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A Side Affect of Planetary Bombardment

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Re: A Side Affect of Planetary Bombardment
Post by Loren Pechtel   » Sat Nov 12, 2022 12:06 am

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ThinksMarkedly wrote:
cthia wrote:Good points. I think it would depend on how the rock is accelerated as well. If the original suggestion of using tractor beams is employed, I think it would take a significant amount of time to get a large enough rock up to planet crushing speed. Which means the starting point would have to be quite some distance from the planet. And I would think the perpetrators would want to remain as anonymous as they can; so they would want the point at which they detach from the rock to be as far away from the planet as possible.

Conclusion. Plenty of time to evacuate the impact zone.


Plenty of time to get a minor deviation too so it misses the planet.

You may have seen in the last month that we have the technology for it NOW.


DART had a long lead time and lead to a tiny deflection.

What happens when they go out in the Oort cloud and grab something a mile across. Spend a while boosting it to .01c, way off from the ecliptic. We've never seen what happens when something like that hits a wedge, the Honorverse has nothing else that can stop it. Something like that might very well only be picked up at light seconds out.
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Re: A Side Affect of Planetary Bombardment
Post by Loren Pechtel   » Sat Nov 12, 2022 12:29 am

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Somtaaw wrote:Well the velocity of the rock also comes into question. My memory on TMiHM is a bit hazy, but iirc the velocity the Moon's original catapults lofted rocks was extremely low. They were literally using the Earth's own gravity to do the most of the work, the original magnetic catapult was just imparting enough velocity to get it out of the Moon's Sphere of Influence, and to 'land' the rocks in the ocean.


Agreed. I don't think they could even throw them out of the Moon's SOI--it takes a bit less energy to eject to L1.

If smaller rocks can come in at high velocity and impact Earth's surface, then a larger but much slower rock specifically calculated to hit ocean and not land is easily going survive atmosphere and not explode.


They had no choice, the impact would be the 11 km/sec that Earth imparts as it falls in. Ejecting it faster would have almost no effect on the impact velocity.

After the Moon slaves/workers revolted, and built a few extra catapults off the books, they changed the landing zones from oceans to cities by altering the velocity they launch at by a small margin.


1 extra and the impact location is far more timing than energy.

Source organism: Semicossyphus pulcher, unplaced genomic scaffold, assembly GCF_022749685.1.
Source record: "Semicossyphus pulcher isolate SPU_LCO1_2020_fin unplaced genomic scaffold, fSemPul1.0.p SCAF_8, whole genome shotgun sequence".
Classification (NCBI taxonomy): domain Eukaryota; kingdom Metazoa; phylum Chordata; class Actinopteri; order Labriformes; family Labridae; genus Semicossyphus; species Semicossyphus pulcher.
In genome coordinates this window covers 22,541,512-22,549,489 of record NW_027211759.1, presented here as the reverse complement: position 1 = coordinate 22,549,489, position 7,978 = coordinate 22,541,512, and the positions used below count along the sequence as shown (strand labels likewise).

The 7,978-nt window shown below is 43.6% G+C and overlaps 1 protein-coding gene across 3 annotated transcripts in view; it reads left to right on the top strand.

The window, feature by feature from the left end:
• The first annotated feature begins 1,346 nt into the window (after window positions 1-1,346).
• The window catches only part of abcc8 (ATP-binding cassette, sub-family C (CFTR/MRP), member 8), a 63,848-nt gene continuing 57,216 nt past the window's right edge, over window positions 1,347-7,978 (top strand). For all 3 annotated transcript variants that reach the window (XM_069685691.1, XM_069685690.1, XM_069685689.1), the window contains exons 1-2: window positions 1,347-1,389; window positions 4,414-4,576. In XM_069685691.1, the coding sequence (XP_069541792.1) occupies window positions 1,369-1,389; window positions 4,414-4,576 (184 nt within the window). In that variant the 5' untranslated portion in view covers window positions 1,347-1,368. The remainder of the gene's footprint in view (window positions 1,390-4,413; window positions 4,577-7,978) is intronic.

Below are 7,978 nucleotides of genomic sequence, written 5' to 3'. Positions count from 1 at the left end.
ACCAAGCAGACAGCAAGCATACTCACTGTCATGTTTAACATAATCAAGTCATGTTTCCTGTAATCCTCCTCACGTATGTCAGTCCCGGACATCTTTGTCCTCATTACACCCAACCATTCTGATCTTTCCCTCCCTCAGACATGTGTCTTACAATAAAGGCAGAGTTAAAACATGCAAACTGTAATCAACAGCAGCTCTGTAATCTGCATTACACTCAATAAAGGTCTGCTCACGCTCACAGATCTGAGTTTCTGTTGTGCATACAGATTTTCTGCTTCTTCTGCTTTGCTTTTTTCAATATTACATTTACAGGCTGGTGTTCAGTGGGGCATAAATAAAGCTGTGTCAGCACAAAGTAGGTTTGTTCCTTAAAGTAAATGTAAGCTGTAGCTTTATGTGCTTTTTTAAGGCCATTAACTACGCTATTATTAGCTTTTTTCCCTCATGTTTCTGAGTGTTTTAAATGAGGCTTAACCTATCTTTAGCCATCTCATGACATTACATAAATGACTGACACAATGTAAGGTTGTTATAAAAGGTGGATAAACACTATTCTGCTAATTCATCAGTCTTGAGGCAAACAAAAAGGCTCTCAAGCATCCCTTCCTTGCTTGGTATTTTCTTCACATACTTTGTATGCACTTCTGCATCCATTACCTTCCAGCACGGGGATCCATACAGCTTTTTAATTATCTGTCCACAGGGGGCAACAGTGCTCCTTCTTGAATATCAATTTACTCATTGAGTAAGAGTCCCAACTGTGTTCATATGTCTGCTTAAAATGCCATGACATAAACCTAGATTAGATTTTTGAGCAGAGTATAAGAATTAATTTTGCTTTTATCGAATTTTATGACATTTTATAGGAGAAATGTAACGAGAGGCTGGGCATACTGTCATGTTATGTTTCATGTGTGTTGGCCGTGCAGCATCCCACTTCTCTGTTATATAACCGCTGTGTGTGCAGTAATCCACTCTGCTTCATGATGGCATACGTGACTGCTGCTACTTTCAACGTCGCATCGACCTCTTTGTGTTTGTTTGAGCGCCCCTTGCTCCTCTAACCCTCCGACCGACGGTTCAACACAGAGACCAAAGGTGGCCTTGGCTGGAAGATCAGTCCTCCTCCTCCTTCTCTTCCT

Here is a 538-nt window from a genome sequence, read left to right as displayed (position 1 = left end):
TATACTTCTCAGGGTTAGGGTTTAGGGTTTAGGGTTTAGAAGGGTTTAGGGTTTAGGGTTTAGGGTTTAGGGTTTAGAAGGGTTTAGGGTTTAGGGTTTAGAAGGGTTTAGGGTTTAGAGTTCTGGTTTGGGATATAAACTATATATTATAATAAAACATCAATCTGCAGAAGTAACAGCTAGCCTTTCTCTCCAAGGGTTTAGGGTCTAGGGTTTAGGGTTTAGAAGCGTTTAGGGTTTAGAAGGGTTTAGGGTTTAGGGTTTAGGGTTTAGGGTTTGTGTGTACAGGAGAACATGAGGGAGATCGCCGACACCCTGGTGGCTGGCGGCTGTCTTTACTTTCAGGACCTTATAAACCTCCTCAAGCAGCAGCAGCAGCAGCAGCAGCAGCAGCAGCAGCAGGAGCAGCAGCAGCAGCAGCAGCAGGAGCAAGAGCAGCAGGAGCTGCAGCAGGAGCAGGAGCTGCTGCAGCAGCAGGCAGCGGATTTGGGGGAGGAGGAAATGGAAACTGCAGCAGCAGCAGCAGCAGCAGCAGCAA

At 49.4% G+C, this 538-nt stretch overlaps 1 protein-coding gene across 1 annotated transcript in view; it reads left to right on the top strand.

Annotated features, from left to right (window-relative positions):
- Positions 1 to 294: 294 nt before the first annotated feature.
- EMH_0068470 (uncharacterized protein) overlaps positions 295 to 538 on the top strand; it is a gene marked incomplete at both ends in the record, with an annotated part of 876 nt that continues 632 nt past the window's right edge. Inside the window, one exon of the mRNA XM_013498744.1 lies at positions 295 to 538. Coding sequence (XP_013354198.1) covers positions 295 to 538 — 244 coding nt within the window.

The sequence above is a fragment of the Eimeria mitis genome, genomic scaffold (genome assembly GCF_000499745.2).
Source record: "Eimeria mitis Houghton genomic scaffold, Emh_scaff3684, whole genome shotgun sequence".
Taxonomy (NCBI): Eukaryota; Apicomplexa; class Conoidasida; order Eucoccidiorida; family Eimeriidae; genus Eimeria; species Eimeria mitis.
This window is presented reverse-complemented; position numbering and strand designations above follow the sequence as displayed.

And the described technology of the time is still very much modern era... "invasion fleets" took multiple days to traverse from Earth to the Moon, just like our latest craft from SpaceX would take. The magnetic catapults would launch from the dark side of the Moon, and after the catapult powers down Earth literally couldn't even see the rocks until they were practically hitting atmosphere. At which time they were only minutes from impact due to having traveled with a measly acceleration of not much higher than 9 or 10 mps squared. You'd have enough time to evacuate a President, Premier or Prime Minister but everybody else is pretty much screwed.


This. Radar needs r^4 energy, long range detection isn't an option (but note the rebels can put a cornercube reflector on their side of the rock--they can track it from much, much farther away than Earth can.) I would say the book is below current tech levels except he didn't realize how hard a lot of space stuff is. IIRC the impacts were around 10kt. I don't know what's going to happen at they hit atmosphere, if there wasn't atmosphere in the way there wouldn't even be time to get the President out. One minute of warning requires detection at 420 miles up. Nearby bunker, yes, escape, no. And note that they destroyed the hardest bunker of the time, Cheyenne Mountain. On the other hand, there was absolutely zero chance they would shoot at the President. (And, yes, they could have destroyed Cheyenne Mountain--it was never built to survive a direct hit.)
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Re: A Side Affect of Planetary Bombardment
Post by ThinksMarkedly   » Sat Nov 12, 2022 12:32 am

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Loren Pechtel wrote:DART had a long lead time and lead to a tiny deflection.

What happens when they go out in the Oort cloud and grab something a mile across. Spend a while boosting it to .01c, way off from the ecliptic. We've never seen what happens when something like that hits a wedge, the Honorverse has nothing else that can stop it. Something like that might very well only be picked up at light seconds out.